For years, AMD has been talking about the positive impact that 64-bit will have on games. Honestly, we never bought it; games are still a couple of years away from breaking the 2GB process limitation under present day 32-bit Windows. Despite our lack of belief, AMD still did their best to convey the message that gamers would be given a better experience in a 64-bit environment.

AMD has been demoing 64-bit versions of the Unreal engine as well as Far Cry for quite some time now, but neither were ever made public. Originally, we heard talk of 20% increases in performance due to decreased register pressure when running in 64-bit mode. We desperately wanted to see a game recompiled with 64-bit support, but alas, we needed a 64-bit OS. Last month's release of Windows XP x64 Edition fulfilled the latter requirement, but we still lacked any games to test the hype.

The Chronicles of Riddick: Escape from Butcher Bay actually shipped with a 64-bit binary out of the box. Unfortunately, we saw absolutely no performance improvement from using the 64-bit binary vs. the 32-bit binary in our extensive evaluation of the x64 edition OS. If performance under Riddick was any indication, 64-bit wasn't going to be much of a performance sell for gamers.

Today, however, AMD and Ubisoft are announcing public availability of the first 64-bit patch and content update to Far Cry. As we just implied, the 64-bit add-ons to Far Cry come in two separate packages. First, there's the actual 64-bit patch that installs and enables a native 64-bit binary to run under x64 edition. The second package is the AMD64 Exclusive Content Update that improves the actual content in the game.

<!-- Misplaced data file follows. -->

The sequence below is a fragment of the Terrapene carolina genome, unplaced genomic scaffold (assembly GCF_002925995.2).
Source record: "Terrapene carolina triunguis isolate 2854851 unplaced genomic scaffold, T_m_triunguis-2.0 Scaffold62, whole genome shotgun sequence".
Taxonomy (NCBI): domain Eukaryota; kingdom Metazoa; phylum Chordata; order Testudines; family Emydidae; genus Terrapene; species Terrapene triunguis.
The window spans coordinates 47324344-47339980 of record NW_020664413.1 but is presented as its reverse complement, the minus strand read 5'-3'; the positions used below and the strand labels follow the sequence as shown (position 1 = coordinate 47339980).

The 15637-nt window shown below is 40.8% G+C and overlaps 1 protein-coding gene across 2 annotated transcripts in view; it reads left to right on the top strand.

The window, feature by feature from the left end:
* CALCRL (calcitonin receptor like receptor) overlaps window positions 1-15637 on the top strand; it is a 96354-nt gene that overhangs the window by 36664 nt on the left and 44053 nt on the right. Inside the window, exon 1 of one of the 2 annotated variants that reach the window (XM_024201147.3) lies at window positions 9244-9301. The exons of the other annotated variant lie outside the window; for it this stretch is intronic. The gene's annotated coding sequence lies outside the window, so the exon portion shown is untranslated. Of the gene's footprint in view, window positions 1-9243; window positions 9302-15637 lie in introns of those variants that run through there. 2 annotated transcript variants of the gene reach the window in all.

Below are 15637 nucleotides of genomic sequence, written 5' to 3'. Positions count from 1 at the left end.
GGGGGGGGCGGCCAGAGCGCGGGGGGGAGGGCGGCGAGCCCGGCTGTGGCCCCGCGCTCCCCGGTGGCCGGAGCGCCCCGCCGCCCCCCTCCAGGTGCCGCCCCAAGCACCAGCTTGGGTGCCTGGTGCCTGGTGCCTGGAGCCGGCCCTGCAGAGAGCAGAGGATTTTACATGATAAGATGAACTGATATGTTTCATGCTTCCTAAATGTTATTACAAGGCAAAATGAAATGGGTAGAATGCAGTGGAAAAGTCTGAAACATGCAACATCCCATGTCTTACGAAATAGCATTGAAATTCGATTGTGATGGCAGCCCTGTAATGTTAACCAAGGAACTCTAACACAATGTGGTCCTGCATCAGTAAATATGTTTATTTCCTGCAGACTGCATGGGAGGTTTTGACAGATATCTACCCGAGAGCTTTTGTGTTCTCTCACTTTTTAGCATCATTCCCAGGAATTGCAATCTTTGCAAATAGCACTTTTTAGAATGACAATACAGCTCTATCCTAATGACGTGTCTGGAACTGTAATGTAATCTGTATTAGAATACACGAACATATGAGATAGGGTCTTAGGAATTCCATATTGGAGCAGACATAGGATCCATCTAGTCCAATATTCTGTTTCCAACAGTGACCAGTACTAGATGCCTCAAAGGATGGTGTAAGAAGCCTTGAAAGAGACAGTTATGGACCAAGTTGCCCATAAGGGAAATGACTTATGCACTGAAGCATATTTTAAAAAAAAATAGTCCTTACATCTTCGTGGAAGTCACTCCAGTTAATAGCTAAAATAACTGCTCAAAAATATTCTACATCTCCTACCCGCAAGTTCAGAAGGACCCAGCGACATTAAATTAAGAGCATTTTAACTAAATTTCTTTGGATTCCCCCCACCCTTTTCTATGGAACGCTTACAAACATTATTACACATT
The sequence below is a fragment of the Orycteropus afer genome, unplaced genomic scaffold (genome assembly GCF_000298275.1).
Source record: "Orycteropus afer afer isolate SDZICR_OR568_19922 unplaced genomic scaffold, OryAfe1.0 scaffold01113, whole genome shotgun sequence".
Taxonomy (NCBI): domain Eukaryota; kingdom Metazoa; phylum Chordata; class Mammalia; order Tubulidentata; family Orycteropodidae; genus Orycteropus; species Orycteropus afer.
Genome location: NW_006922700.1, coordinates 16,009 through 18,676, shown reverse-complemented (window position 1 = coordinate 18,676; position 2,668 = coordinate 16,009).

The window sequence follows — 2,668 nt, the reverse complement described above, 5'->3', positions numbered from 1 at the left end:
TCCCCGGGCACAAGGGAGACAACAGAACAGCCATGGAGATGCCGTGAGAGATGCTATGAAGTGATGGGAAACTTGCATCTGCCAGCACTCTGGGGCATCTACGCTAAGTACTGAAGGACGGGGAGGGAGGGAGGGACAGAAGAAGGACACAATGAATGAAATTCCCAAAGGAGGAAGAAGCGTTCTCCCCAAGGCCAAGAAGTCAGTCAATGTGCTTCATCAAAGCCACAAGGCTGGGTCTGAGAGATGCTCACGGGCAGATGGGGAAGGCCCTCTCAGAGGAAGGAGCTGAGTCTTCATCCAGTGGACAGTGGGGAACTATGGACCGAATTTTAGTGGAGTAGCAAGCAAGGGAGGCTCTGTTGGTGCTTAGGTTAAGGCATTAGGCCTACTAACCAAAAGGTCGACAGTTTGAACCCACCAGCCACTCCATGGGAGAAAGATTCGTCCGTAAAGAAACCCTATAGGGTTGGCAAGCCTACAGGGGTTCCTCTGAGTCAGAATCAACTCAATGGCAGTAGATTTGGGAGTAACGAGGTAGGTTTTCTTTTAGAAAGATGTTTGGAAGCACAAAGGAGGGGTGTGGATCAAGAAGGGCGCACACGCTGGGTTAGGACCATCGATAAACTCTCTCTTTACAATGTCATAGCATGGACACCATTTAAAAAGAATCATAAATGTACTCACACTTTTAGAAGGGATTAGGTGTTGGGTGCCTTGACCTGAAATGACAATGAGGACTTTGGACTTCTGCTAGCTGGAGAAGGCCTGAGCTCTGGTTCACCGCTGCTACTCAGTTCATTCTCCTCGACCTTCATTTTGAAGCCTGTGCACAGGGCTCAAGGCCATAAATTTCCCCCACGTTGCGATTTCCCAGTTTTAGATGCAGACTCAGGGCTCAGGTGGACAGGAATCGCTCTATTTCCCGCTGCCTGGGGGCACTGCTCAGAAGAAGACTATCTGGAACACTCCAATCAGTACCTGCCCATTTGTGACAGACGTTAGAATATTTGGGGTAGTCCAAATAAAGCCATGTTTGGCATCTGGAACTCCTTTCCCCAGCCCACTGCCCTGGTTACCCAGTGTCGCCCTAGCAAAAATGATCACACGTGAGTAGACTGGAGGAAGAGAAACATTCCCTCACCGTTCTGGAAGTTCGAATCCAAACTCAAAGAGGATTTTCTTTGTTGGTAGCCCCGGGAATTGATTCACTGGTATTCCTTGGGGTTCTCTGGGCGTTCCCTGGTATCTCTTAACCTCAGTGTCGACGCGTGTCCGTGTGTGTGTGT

AMD listed the changes to the 64-bit version of Far Cry as follows:
All Levels
  • Improved terrain textures
  • Increased view distance
  • Offset bump mapping added for rock and stone objects
  • More insects and birds
On the Pier Level
  • New beach road with additional vehicle
  • Barrel storage camp
  • Opened more space to explore
Pier and Boat
  • New terrain textures with shader
Two New 64-bit only Multiplayer levels
  • Stronghold
  • Gorge
As you can probably already tell, none of the additions or enhancements have anything to do with 64-bit memory addressability. In fact, a fast GPU is all you really need to take advantage of most of these features - not a 64-bit CPU. The patched version of Far Cry doesn't even eat up more than 512MB of memory during normal gameplay, and supporting more insects and birds doesn't really depend on more architecture registers provided by AMD64 either. It's no surprise that none of the enhancements offered by the 64-bit patch have anything to do with a 64-bit CPU at all, but you have to add value somehow and this is how Ubisoft and AMD decided to do it.


Far Cry doesn't use more than 512MB of memory, even with the 64-bit patches.

Both patches are scheduled to be available to gamers starting today, free of charge, but of course, you must already have a copy of Far Cry to utilize them. The patch and the exclusive content update will only install under Windows XP Professional x64 Edition, so 32-bit XP Professional users will not be able to even install the additional content patch. Despite being very tightly associated with AMD, the new Far Cry patches will work on Intel EM64T enabled systems as well.


Despite the wording of the error message, the patches will work on Intel EM64T enabled systems - just not on 32-bit processors.

The patches themselves are huge, totaling over 1.5GB in size, so be prepared for a hefty download. Even after applying the patches, you can still run the 32-bit Far Cry executable, but doing so will not give you access to the additional features or new multiplayer levels.